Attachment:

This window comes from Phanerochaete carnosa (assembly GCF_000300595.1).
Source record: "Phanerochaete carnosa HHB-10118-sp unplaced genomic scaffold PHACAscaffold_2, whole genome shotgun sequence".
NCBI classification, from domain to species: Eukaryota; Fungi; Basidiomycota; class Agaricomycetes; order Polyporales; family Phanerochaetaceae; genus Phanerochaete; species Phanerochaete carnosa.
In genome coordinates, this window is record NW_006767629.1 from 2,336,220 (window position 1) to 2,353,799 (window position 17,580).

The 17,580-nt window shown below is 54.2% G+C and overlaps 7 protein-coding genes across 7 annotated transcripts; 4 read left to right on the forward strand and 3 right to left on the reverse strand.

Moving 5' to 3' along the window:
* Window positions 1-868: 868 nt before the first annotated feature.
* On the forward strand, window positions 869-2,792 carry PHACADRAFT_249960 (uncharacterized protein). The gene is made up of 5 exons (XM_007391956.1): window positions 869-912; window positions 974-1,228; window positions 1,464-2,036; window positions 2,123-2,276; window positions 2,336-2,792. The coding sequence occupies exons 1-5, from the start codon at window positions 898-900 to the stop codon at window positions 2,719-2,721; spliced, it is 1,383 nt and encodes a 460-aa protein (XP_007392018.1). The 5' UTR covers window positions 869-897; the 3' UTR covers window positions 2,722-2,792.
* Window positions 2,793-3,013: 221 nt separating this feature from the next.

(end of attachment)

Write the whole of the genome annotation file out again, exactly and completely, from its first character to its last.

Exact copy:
This window comes from Phanerochaete carnosa (assembly GCF_000300595.1).
Source record: "Phanerochaete carnosa HHB-10118-sp unplaced genomic scaffold PHACAscaffold_2, whole genome shotgun sequence".
NCBI classification, from domain to species: Eukaryota; Fungi; Basidiomycota; class Agaricomycetes; order Polyporales; family Phanerochaetaceae; genus Phanerochaete; species Phanerochaete carnosa.
In genome coordinates, this window is record NW_006767629.1 from 2,336,220 (window position 1) to 2,353,799 (window position 17,580).

The 17,580-nt window shown below is 54.2% G+C and overlaps 7 protein-coding genes across 7 annotated transcripts; 4 read left to right on the forward strand and 3 right to left on the reverse strand.

Moving 5' to 3' along the window:
* Window positions 1-868: 868 nt before the first annotated feature.
* On the forward strand, window positions 869-2,792 carry PHACADRAFT_249960 (uncharacterized protein). The gene is made up of 5 exons (XM_007391956.1): window positions 869-912; window positions 974-1,228; window positions 1,464-2,036; window positions 2,123-2,276; window positions 2,336-2,792. The coding sequence occupies exons 1-5, from the start codon at window positions 898-900 to the stop codon at window positions 2,719-2,721; spliced, it is 1,383 nt and encodes a 460-aa protein (XP_007392018.1). The 5' UTR covers window positions 869-897; the 3' UTR covers window positions 2,722-2,792.
* Window positions 2,793-3,013: 221 nt separating this feature from the next.